Which? reveals event ticket over-pricing

Consumer advice company Which? revealed on Friday that it has found evidence that fans are finding it difficult to buy event tickets at face value and are being ripped off by secondary ticketing websites.

Tickets for the majority of UK events are released through the venue or through primary ticket websites such as Ticketmaster and See Tickets. However, when tickets from these sources are all sold, fans increasingly have to pay more for their tickets on the secondary market, where tickets are sold at a mark-up price. Originally, the secondary market was used as a fan-to-fan exchange where anyone could resell tickets.

Which? said it monitored four of the biggest secondary ticketing websites over eight weeks and discovered that these sites have attracted touts who operate on a large scale. The Which? investigation also indicated that certain ticket sites may be acting like touts.

Secondary ticketing sites Seatwave, Viagogo StubHub! and Get Me In! were monitored by Which? from August to October 2015. It found that tickets appeared on re-sale sites before they were officially released, or simultaneously on primary and re-sale sites. For example, StubHub! had 364 tickets on sale for Rod Stewart’s UK tour the day before the presale began. For the same tour, 450 tickets were available on Get Me In! as soon as the presale began on the primary site, two days later this had increased to 2,305 tickets.

The Which? research also showed that there were suspicious ticket release patterns. It looked at each of the 28 Riverdance tour dates and discovered eight tickets on sale on the Get Me In! site within a minute of an O2 Priority presale, with each listing having exactly the same price structure.

In addition, restrictions on re-sales were being ignored. Which? found that Viagogo listed tickets for Benedict Cumberbatch’s Hamlet at the Barbican, despite the venue imposing strict resale restrictions and asking for photo ID on the door. Tickets were priced at up to £1,500, compared to the original face value of £62.50.

Which? added that it isn’t illegal to resell tickets for profit, apart from football tickets without express permission from the club, but it believes that some of the selling patterns it encountered are made possible through the use of ‘botnet’ software, which is used by touts to harvest large amounts of tickets as soon as they go on sale.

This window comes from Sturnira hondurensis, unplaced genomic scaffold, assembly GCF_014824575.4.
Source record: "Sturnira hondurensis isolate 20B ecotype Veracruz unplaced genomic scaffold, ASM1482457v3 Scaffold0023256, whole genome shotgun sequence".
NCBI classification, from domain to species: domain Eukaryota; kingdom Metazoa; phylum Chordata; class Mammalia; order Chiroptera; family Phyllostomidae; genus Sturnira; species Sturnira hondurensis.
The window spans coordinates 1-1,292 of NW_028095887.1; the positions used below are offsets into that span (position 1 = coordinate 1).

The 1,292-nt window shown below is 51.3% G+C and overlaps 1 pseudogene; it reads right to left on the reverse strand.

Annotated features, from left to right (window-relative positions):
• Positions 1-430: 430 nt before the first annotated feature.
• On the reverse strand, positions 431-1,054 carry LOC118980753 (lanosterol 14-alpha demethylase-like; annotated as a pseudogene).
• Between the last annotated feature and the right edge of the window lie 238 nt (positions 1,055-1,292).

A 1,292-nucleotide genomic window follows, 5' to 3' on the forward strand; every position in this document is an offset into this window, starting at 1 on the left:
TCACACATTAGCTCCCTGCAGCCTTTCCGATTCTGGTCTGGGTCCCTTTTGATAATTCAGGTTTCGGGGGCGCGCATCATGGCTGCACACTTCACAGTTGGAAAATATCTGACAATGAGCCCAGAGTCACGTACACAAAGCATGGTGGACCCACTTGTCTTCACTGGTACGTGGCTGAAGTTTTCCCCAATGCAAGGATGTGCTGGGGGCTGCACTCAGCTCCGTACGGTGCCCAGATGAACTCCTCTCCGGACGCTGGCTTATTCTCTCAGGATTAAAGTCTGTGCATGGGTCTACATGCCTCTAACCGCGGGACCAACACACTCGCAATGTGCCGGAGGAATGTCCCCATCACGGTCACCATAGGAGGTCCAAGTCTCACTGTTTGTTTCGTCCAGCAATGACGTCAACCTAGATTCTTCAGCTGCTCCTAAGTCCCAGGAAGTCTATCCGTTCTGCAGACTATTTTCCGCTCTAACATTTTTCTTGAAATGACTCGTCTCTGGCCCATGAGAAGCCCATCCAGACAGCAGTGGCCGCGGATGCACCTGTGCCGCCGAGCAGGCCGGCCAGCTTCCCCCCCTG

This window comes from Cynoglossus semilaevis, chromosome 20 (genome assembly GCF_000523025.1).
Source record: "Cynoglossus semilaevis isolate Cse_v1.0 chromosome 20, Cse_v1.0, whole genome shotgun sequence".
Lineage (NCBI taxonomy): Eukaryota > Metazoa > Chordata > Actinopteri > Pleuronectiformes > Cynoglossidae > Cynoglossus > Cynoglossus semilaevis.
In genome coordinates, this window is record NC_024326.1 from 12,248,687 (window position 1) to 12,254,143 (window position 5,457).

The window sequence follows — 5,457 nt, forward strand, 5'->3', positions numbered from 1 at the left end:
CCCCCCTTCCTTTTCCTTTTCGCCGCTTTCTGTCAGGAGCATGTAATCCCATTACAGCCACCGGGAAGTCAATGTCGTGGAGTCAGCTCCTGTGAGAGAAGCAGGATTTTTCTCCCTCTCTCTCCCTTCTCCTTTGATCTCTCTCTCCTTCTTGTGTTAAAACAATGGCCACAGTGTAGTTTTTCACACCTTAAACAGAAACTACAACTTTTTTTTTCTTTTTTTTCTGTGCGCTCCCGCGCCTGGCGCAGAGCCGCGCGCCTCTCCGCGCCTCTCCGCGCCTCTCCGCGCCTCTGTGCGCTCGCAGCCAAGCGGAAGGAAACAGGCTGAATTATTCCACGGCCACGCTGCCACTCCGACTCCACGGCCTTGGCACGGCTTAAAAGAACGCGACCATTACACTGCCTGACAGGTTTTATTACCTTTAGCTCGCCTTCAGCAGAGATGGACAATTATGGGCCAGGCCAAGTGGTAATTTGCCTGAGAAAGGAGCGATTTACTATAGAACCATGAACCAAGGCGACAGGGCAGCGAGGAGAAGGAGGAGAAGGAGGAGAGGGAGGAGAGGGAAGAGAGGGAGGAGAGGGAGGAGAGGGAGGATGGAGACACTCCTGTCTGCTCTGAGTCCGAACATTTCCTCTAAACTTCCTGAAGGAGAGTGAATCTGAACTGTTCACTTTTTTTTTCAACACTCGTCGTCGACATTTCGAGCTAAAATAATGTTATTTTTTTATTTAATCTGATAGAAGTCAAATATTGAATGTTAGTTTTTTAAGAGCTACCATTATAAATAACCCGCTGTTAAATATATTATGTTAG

Fans of popular shows are often left with no choice but to find tickets on the secondary market, with sellers regularly listing tickets at three or four times the face value. Which? stated that it even saw tickets with a 1,760% mark-up. In addition, the sites charge admin fees. Get Me In! charge buyers 15% to 18%, while fees at Seatwave, Viagogo and StubHub! vary depending on the event and ticket type. All four sites take a further 10% to 12% from the seller in admin or ‘success’ fees.

The evidence compiled by Which? has been sent to the Department of Culture Media and Sport as part of an investigation it is carrying out into secondary ticketing.

Warner Music agrees £487m deal to acquire UMG’s Parlophone

US recording companies Universal Music Group Inc (UMG) and Warner Music Group have signed a definitive agreement that will see the latter pay GBP487m (USD765m/EUR571m) for Parlophone Label Group (PLG).

In September 2012, UMG was cleared by the European Commission to acquire EMI Recorded Music. However, approval was granted on condition that UMG parent Vivendi SA (EPA:VIV) dispose of various music assets, PLG included. PLG owns the Parlophone and Chrysalis labels and also covers EMI’s recorded music business in Belgium, the Czech Republic, Denmark, France, Norway, Portugal, Spain, Slovakia and Sweden.

UMG said it expected to finalise the divestment later in the year. Closure is subject to securing approval from various regulators and consultations with employees in a number of jurisdictions.

Commenting on the deal, UMG chairman and chief executive Lucian Grainge said he was pleased to have Warner Music as the new home for PLG artists. The deal will allow UMG to pursue its global reinvestment programme, which includes restoring the strength of EMI and helping the company realise its full potential, Grainge added.

Goldman Sachs Group Inc (NYSE:GS) and Bank of America Merrill Lynch acted as financial advisers to UMG and Vivendi, while SJ Berwin LLP, Shearman & Sterling LLP and Smiths Law LLP dealth with legal issues on the vendors’ behalf.

Bankrupt chart toppers UB40 sell off hits

BANKRUPT chart toppers UB40 have been forced to sell off their hits to pay their debts, it has been revealed.